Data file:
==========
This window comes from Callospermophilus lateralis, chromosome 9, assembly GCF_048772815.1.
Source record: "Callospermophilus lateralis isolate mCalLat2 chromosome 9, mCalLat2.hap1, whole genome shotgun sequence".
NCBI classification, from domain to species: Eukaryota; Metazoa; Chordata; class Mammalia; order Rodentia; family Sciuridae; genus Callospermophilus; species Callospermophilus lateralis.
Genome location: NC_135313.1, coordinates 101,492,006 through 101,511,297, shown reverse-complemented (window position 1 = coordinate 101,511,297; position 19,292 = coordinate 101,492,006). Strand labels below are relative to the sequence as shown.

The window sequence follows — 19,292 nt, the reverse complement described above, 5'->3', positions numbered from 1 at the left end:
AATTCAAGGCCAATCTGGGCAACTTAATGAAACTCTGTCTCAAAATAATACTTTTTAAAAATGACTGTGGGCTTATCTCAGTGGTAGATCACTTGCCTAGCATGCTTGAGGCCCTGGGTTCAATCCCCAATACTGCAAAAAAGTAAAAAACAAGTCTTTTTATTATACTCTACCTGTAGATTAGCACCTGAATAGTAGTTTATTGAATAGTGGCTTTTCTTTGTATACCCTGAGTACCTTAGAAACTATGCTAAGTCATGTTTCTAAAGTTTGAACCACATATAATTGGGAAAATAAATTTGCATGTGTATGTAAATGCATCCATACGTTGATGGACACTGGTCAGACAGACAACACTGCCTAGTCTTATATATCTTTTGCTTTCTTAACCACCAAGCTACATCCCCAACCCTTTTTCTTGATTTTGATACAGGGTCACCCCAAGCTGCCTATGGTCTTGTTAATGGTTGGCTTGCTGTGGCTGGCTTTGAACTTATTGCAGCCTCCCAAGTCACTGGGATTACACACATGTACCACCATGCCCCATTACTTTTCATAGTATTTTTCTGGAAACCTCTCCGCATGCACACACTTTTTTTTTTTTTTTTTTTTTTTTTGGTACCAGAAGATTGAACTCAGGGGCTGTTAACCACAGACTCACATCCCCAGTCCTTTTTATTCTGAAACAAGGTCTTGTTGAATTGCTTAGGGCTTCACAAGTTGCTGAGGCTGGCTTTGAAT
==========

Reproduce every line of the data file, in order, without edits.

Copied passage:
This window comes from Callospermophilus lateralis, chromosome 9, assembly GCF_048772815.1.
Source record: "Callospermophilus lateralis isolate mCalLat2 chromosome 9, mCalLat2.hap1, whole genome shotgun sequence".
NCBI classification, from domain to species: Eukaryota; Metazoa; Chordata; class Mammalia; order Rodentia; family Sciuridae; genus Callospermophilus; species Callospermophilus lateralis.
Genome location: NC_135313.1, coordinates 101,492,006 through 101,511,297, shown reverse-complemented (window position 1 = coordinate 101,511,297; position 19,292 = coordinate 101,492,006). Strand labels below are relative to the sequence as shown.

The window sequence follows — 19,292 nt, the reverse complement described above, 5'->3', positions numbered from 1 at the left end:
AATTCAAGGCCAATCTGGGCAACTTAATGAAACTCTGTCTCAAAATAATACTTTTTAAAAATGACTGTGGGCTTATCTCAGTGGTAGATCACTTGCCTAGCATGCTTGAGGCCCTGGGTTCAATCCCCAATACTGCAAAAAAGTAAAAAACAAGTCTTTTTATTATACTCTACCTGTAGATTAGCACCTGAATAGTAGTTTATTGAATAGTGGCTTTTCTTTGTATACCCTGAGTACCTTAGAAACTATGCTAAGTCATGTTTCTAAAGTTTGAACCACATATAATTGGGAAAATAAATTTGCATGTGTATGTAAATGCATCCATACGTTGATGGACACTGGTCAGACAGACAACACTGCCTAGTCTTATATATCTTTTGCTTTCTTAACCACCAAGCTACATCCCCAACCCTTTTTCTTGATTTTGATACAGGGTCACCCCAAGCTGCCTATGGTCTTGTTAATGGTTGGCTTGCTGTGGCTGGCTTTGAACTTATTGCAGCCTCCCAAGTCACTGGGATTACACACATGTACCACCATGCCCCATTACTTTTCATAGTATTTTTCTGGAAACCTCTCCGCATGCACACACTTTTTTTTTTTTTTTTTTTTTTTTTGGTACCAGAAGATTGAACTCAGGGGCTGTTAACCACAGACTCACATCCCCAGTCCTTTTTATTCTGAAACAAGGTCTTGTTGAATTGCTTAGGGCTTCACAAGTTGCTGAGGCTGGCTTTGAAT